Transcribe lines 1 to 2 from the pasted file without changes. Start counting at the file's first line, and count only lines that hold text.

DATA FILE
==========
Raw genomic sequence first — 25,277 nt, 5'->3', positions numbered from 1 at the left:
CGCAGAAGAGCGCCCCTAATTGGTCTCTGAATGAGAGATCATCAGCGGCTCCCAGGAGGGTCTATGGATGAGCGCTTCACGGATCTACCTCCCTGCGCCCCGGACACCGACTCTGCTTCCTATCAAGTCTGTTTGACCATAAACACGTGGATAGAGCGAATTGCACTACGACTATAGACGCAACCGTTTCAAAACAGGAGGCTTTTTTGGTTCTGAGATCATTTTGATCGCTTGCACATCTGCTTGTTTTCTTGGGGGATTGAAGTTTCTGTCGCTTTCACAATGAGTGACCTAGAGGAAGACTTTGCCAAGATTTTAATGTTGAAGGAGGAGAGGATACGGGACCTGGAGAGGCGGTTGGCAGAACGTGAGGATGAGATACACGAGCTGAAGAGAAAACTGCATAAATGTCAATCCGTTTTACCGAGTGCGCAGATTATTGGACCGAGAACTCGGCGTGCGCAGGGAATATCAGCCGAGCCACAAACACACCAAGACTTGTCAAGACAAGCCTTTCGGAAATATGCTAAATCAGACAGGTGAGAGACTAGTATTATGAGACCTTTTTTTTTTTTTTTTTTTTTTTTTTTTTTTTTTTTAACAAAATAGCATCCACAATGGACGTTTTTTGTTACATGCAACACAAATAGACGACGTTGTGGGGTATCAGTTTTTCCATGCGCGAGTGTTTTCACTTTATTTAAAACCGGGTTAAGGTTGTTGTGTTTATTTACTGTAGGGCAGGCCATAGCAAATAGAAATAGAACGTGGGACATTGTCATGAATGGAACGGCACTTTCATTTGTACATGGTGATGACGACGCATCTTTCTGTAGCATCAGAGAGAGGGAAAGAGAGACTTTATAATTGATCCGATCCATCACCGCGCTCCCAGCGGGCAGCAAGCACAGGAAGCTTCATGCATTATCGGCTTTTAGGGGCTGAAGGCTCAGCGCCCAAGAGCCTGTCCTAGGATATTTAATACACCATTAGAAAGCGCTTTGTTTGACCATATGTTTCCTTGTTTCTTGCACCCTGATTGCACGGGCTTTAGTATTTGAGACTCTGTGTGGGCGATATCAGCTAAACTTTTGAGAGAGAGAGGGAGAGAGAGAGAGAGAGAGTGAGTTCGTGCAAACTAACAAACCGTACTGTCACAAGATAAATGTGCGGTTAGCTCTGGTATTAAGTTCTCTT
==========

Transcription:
Raw genomic sequence first — 25,277 nt, 5'->3', positions numbered from 1 at the left:
CGCAGAAGAGCGCCCCTAATTGGTCTCTGAATGAGAGATCATCAGCGGCTCCCAGGAGGGTCTATGGATGAGCGCTTCACGGATCTACCTCCCTGCGCCCCGGACACCGACTCTGCTTCCTATCAAGTCTGTTTGACCATAAACACGTGGATAGAGCGAATTGCACTACGACTATAGACGCAACCGTTTCAAAACAGGAGGCTTTTTTGGTTCTGAGATCATTTTGATCGCTTGCACATCTGCTTGTTTTCTTGGGGGATTGAAGTTTCTGTCGCTTTCACAATGAGTGACCTAGAGGAAGACTTTGCCAAGATTTTAATGTTGAAGGAGGAGAGGATACGGGACCTGGAGAGGCGGTTGGCAGAACGTGAGGATGAGATACACGAGCTGAAGAGAAAACTGCATAAATGTCAATCCGTTTTACCGAGTGCGCAGATTATTGGACCGAGAACTCGGCGTGCGCAGGGAATATCAGCCGAGCCACAAACACACCAAGACTTGTCAAGACAAGCCTTTCGGAAATATGCTAAATCAGACAGGTGAGAGACTAGTATTATGAGACCTTTTTTTTTTTTTTTTTTTTTTTTTTTTTTTTTTTTAACAAAATAGCATCCACAATGGACGTTTTTTGTTACATGCAACACAAATAGACGACGTTGTGGGGTATCAGTTTTTCCATGCGCGAGTGTTTTCACTTTATTTAAAACCGGGTTAAGGTTGTTGTGTTTATTTACTGTAGGGCAGGCCATAGCAAATAGAAATAGAACGTGGGACATTGTCATGAATGGAACGGCACTTTCATTTGTACATGGTGATGACGACGCATCTTTCTGTAGCATCAGAGAGAGGGAAAGAGAGACTTTATAATTGATCCGATCCATCACCGCGCTCCCAGCGGGCAGCAAGCACAGGAAGCTTCATGCATTATCGGCTTTTAGGGGCTGAAGGCTCAGCGCCCAAGAGCCTGTCCTAGGATATTTAATACACCATTAGAAAGCGCTTTGTTTGACCATATGTTTCCTTGTTTCTTGCACCCTGATTGCACGGGCTTTAGTATTTGAGACTCTGTGTGGGCGATATCAGCTAAACTTTTGAGAGAGAGAGGGAGAGAGAGAGAGAGAGAGTGAGTTCGTGCAAACTAACAAACCGTACTGTCACAAGATAAATGTGCGGTTAGCTCTGGTATTAAGTTCTCTT